RehabVisions Continues to Value Therapy Assistants

At RehabVisions we are fortunate to have a talented group of occupational and physical therapy assistants that contribute to the quality care we provide our patients. At a time when some assistants are experiencing reduced opportunities because of CMS reimbursement reductions, we want to especially recognize their clinical contributions. Many of our assistants have years of experience and specialized training that add value to our services. While the supervising PT or OT evaluates the patient and develops the plan of care, the assistants are an integral part of the daily therapy services.

Rehab Director Steve Finn, PT, a 29-year employee of RehabVisions, has a large department at Myrtue Medical Center in Harlan, Iowa with eight PTs, three PTAs, three OTs and one speech therapist. Steve said he’s been in the business for 30 years and doesn’t know how to do therapy without assistants. “When I’m taking a patient to schedule their course of treatment, I explain to them that Darla and I work as a team, and we will work together to help them reach their goals.”

Many of the assistants, like Darla Hansen, PTA mentioned above, have received additional training in an area of their interest. Darla has extensive experience in wound care and has carved out a niche among the community. “She was interested when no one else was and is extremely valued for that,” Steve said.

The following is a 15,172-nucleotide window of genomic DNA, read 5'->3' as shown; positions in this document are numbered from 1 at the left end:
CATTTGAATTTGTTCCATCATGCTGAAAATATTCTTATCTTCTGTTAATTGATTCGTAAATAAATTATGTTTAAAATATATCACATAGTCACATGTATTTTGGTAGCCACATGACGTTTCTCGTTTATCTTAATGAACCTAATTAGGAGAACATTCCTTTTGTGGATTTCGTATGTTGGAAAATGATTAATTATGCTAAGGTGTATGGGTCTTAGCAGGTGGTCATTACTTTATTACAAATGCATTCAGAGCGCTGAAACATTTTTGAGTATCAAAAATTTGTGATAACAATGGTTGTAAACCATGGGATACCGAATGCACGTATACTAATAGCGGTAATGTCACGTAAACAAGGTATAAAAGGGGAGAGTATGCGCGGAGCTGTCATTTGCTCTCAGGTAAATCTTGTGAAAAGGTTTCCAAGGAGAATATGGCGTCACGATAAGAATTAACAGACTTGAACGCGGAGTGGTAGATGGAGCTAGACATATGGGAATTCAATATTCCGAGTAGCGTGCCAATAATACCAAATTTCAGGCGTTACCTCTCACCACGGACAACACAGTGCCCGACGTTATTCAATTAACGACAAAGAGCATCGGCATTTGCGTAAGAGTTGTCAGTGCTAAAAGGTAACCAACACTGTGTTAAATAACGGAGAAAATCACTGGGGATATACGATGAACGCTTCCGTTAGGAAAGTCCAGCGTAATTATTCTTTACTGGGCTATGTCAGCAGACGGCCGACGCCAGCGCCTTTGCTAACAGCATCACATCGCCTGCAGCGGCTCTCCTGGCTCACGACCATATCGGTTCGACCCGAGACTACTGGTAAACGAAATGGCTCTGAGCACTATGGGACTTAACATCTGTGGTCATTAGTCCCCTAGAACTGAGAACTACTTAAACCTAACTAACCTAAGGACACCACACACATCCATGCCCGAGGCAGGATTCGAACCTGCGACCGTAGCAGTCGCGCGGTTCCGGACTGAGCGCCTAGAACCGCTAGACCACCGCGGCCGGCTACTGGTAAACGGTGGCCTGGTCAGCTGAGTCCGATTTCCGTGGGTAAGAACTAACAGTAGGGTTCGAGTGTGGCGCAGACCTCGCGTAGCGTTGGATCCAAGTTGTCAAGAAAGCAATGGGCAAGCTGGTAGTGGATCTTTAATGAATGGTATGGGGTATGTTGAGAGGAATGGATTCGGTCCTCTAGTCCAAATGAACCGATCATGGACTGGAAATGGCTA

He said he’s happy RehabVisions has provided additional education for assistants over the years. “Through RV, our PTAs have had advanced training in other things like ASTYM and lymphedema and are enabled to do everything within their scope of practice.”

Director of Operations Jennifer Flanagan, SLP said the assistants’ relationships with patients and their ongoing feedback to their supervising therapist also serves to enhance the quality of care. She cited Bobbi Hansmeier, OTA as an example. Bobbi, who has worked for RehabVisions for 21 years goes between Northgate Care Center in Waukon, Iowa and Thornton Manor in Lansing, Iowa. “Bobbi is very familiar with the community and builds great relationships with the residents and staff in the SNF facilities where she works,” Jennifer said. “These relationships are beneficial because the residents and staff feel comfortable and that increases staff follow-through and patient engagement.”

Jennifer also said assistants are another set of eyes to provide ideas and problem-solve situations to maximize patient outcomes. The value of physical and occupational assistants is multilayered, and they will continue to be an integral part of our therapy teams.



Michael Goldsmith

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